Posts Tagged ‘ Series: Call of Duty ’

Review: Modern Warfare 3 [3/3]


   Another small step forward for gaming as an entertainment medium.

Modern Warfare 3 picks up where the blockbuster Modern Warfare 2 leaves off. The series villain, Vladimir Makarov, has succeeded in instigating a war between the United States and Russia that acts as subterfuge for his own agenda. Soap and Captain Price return to stop him and to seek revenge for other events that unfolded in the series’ previous games. If you’re a fan of the previous games, then MW3 will not disappoint. Infinity Ward (with the help of Sledgehammer) have polished the series formula to a shine that culminates in a tremendous final showdown with Makarov that is both an excellent finish for the series as well as one of the highlights of the genre.

For those who are only now jumping into the series: the player is dropped from location to location around the world as one of several different soldiers in order to witness and participate in spectacular battles. The experience is often compared to a roller coaster ride based on the linear structure of the stages and the dramatic events that unfold as the player moves along them. The player’s job is to utilize the weapons and artillery to make their way with allies through enemy targets to the end of the stage. Each stage stands independent of others and the player’s performance and decisions on one will not have any impact on the others. The variety and weapons and vehicles, in combination with unexpected twists and turns will keep each stage entertaining and novel throughout the game.

The Modern Warfare series continues to break entertainment records. I’m sure that’s in large part due to it’s multiplayer component which refines and builds upon the combat mechanics of the single player campaign while introducing competitive goals rather than simply getting from point A to point B. It also introduces a survival mode that tests the player’s skill against waves of increasingly difficult enemies. Both of these modes introduce options for the player to make decisions about how to arm themselves and prepare their defenses which almost becomes a separate game in its own right. But whether you are playing Modern Warfare 3 for it’s single or multiplayer modes the game as a whole represents one of the best game packages of the year that takes the simple foundation of the FPS and builds a layered and multi-faceted experience that is pushing gaming into the mainstream’s consciousness.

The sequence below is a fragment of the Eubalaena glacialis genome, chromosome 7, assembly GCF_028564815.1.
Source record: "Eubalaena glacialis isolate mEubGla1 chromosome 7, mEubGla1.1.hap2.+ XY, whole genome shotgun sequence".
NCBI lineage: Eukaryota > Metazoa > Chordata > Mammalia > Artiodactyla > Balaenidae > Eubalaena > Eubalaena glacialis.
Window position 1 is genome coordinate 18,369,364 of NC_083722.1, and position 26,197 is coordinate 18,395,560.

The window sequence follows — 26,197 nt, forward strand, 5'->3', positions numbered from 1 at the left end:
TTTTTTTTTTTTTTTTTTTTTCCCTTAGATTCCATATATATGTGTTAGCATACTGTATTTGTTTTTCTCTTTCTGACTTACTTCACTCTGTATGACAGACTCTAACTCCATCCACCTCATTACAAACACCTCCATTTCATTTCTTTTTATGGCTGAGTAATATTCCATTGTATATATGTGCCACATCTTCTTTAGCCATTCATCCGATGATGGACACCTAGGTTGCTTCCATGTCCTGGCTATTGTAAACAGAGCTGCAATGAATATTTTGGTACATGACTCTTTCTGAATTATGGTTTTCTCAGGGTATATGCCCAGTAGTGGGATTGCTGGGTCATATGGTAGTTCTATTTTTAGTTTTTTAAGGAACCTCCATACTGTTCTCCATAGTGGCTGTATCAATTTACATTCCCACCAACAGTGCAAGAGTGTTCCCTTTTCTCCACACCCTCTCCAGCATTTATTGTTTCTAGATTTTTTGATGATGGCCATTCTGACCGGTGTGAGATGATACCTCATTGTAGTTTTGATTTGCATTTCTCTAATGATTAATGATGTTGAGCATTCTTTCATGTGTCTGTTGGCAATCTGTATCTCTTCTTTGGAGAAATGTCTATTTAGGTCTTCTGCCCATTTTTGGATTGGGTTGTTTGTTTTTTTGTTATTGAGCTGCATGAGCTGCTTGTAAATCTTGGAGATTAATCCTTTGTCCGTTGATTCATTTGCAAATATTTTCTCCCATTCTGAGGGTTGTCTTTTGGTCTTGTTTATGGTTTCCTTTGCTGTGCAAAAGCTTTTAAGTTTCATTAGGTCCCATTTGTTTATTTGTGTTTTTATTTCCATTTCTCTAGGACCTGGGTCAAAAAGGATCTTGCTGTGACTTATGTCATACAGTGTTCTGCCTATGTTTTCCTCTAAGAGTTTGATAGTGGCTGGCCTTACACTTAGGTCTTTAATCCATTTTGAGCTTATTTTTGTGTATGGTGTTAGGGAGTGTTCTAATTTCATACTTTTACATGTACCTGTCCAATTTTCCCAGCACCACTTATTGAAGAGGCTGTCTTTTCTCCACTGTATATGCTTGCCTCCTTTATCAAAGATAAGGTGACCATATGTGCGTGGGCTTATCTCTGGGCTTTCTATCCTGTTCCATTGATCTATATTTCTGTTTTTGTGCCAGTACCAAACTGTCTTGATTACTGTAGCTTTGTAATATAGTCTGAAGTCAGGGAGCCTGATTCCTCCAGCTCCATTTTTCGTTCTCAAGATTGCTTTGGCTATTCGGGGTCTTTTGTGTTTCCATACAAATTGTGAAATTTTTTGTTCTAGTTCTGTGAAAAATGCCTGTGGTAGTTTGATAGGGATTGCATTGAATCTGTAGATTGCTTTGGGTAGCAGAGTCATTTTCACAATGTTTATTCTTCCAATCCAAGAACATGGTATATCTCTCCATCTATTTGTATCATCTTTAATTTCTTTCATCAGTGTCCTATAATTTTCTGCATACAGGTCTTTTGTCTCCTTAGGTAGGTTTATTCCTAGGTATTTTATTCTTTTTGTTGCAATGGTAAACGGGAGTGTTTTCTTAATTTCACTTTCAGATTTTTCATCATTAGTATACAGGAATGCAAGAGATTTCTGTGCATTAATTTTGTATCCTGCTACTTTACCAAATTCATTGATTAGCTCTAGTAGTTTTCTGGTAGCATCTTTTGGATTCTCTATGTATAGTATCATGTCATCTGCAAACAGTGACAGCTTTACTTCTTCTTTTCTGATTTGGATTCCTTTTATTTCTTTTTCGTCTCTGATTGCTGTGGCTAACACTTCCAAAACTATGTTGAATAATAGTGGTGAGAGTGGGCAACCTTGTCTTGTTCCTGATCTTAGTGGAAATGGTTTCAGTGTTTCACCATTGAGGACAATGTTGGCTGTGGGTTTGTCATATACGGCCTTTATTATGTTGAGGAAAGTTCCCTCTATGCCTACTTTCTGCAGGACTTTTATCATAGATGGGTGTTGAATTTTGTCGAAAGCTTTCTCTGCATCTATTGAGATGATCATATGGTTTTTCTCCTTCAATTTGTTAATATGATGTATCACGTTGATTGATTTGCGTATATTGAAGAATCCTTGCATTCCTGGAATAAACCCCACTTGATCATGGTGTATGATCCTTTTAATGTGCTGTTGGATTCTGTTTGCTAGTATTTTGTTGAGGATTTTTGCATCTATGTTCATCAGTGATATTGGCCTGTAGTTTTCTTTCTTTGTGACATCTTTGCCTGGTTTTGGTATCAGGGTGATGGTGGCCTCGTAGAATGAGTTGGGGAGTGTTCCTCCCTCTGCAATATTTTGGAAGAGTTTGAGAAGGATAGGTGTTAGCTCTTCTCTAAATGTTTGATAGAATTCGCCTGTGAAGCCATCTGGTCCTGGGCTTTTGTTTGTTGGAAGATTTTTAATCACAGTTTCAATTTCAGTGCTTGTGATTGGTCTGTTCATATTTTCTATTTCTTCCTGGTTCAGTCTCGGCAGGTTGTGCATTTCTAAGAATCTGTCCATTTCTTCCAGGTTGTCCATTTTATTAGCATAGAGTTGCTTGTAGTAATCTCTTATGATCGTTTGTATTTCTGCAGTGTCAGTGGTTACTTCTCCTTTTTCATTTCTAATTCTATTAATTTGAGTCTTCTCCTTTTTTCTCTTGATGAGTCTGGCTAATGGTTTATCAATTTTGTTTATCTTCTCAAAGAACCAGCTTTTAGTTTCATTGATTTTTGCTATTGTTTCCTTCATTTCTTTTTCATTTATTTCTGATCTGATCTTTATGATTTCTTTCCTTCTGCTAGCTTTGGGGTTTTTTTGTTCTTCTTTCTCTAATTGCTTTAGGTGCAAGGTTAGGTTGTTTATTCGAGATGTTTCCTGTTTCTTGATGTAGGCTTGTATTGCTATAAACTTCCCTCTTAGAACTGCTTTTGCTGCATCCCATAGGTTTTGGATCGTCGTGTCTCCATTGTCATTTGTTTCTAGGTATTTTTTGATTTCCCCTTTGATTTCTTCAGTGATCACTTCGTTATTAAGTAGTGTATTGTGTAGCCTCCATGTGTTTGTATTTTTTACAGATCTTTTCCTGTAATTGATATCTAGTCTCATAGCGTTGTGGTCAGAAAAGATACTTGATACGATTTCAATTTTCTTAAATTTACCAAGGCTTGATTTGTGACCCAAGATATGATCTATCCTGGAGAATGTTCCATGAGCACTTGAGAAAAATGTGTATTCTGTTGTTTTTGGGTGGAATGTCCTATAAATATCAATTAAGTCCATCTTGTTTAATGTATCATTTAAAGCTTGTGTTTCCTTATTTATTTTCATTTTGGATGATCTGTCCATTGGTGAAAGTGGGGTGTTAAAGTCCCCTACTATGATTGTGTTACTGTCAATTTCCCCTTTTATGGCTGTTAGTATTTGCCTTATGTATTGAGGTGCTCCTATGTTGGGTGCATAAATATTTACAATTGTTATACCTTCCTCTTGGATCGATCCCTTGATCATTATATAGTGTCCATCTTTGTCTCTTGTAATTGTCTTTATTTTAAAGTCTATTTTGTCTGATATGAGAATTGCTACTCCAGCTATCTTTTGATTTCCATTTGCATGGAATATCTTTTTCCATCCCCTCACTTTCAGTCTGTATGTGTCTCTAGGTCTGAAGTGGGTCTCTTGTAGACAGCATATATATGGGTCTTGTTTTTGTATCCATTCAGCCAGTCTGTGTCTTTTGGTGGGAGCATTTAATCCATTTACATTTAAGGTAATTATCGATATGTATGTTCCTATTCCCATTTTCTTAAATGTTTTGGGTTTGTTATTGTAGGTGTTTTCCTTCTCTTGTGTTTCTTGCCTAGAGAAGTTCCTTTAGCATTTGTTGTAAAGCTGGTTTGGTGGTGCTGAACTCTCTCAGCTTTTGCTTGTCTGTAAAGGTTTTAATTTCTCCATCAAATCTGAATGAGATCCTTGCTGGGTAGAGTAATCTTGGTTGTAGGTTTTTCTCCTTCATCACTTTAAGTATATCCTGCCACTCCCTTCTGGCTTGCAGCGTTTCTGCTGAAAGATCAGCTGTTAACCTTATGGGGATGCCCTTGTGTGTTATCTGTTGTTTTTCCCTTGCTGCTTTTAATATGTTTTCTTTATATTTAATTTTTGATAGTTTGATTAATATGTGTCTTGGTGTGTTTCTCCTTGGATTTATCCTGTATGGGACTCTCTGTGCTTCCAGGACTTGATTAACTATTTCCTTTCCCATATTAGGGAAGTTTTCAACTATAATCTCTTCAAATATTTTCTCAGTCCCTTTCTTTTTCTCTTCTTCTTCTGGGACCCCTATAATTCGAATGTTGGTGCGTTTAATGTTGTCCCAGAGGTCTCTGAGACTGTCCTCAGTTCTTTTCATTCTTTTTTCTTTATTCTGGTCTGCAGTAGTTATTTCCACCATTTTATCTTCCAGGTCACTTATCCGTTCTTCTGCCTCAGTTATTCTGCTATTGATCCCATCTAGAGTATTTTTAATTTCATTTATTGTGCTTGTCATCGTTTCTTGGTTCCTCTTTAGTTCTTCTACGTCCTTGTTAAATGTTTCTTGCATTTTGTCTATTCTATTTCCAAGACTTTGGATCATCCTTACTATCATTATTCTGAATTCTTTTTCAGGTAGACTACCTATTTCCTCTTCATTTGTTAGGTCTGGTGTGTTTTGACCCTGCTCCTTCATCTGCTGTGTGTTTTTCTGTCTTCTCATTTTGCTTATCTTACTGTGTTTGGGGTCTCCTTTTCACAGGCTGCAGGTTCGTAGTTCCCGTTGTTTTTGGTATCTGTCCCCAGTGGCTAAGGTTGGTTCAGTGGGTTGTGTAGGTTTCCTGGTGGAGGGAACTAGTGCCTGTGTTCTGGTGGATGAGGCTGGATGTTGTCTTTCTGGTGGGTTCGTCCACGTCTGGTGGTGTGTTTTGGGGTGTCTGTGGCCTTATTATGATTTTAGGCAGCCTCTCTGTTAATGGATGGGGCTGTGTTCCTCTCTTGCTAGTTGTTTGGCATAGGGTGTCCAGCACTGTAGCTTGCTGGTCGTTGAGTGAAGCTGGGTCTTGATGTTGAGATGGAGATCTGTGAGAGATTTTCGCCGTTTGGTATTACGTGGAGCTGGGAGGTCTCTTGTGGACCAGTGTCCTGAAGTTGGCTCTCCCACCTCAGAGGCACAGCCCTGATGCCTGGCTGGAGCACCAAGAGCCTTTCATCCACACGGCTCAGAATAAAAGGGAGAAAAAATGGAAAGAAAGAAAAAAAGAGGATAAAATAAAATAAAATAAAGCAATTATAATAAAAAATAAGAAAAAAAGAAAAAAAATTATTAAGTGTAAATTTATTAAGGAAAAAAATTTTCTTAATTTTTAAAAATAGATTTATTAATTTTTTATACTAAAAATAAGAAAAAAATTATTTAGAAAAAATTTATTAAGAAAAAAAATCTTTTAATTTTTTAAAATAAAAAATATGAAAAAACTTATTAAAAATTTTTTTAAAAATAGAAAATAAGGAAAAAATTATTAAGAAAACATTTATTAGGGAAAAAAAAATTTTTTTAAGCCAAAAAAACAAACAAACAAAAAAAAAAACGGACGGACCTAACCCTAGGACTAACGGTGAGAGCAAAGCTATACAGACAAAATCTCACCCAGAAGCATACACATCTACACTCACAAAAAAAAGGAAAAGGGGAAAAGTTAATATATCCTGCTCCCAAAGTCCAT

Rating: 3/3

See also: TrailerOfficial SiteMore thoughts at Ruminatron5000

Buy it at AmazonRent it at Gamefly

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Review: Call of Duty: Black Ops [2/4]

Note: This review only covers the single player campaign mode.

Black Ops is constructed from a collection of set pieces strung together by a character driven plot centering around operative Alex Mason.  Alex is being held captive by an unnamed force that is trying to coerce him into recalling what has happened to him over the past seven years.  Each memory he flashes back to becomes a level that the player must re-enact before returning to the interrogation, where the story continues.  Set in the 1960’s, Mason memories shift from Cuba, to the gulags, Vietnam, and many other Cold War locations.  The mortar binding all of these events together, in case it wasn’t clear, is shooting guns at people who are doing the same at you.  The world is walking on egg shells, and Mason has found himself in a situation that could tip the Cold War in favor of the Soviet Union.  Black Ops doesn’t attempt to construct an alternative history per se, but it suggests to the audience that the game’s events could plausibly occur without the general public ever knowing.  This premise is stretched to its limits, and may prove to be too much for some players to continue buying into it.  Then again, most audiences aren’t playing Black Ops to engage in an interactive tour of history.  This approach allows the game to focus squarely on what the events mean for Mason as a character, as opposed to Modern Warfare’s set pieces being the main events in and of themselves.

The game is polished to a sheen.  No detail is left out; the textures, lighting, and animation are all crafted well enough that the player won’t be seeing scenes and characters as polygons and pixels, but as walking portraits.  And with the absurdities of the plot set aside, many of these levels are almost life-sized dioramas (or at least appear convincing enough to be) straight out of the era.  The player doesn’t need to think twice before becoming immersed in the scenes.  The campaign offers solid first person shooter game play mechanics.  Running and gunning feels as polished as the graphics do.  Lining up shots and picking your targets feels smooth and provides excellent feedback.  And there’s a suitable variety of weapons to meet every gamer’s taste.  The fundamentals of Black Ops couldn’t be any more solid.  But fundamentals don’t make a game, and the experience must arc or progress in some meaningful way.  Alex Mason serves as the catalyst to this end, but his character doesn’t provide enough depth for the audience to explore.  Nor do the levels offer a clear sense of differentiation beyond their appearances: snow level, jungle level, Russia level, etc.  Most of these locations end up blurring together as a slide show of backdrops for repeating the same level: move from Point A to Point B; shooting everything in between.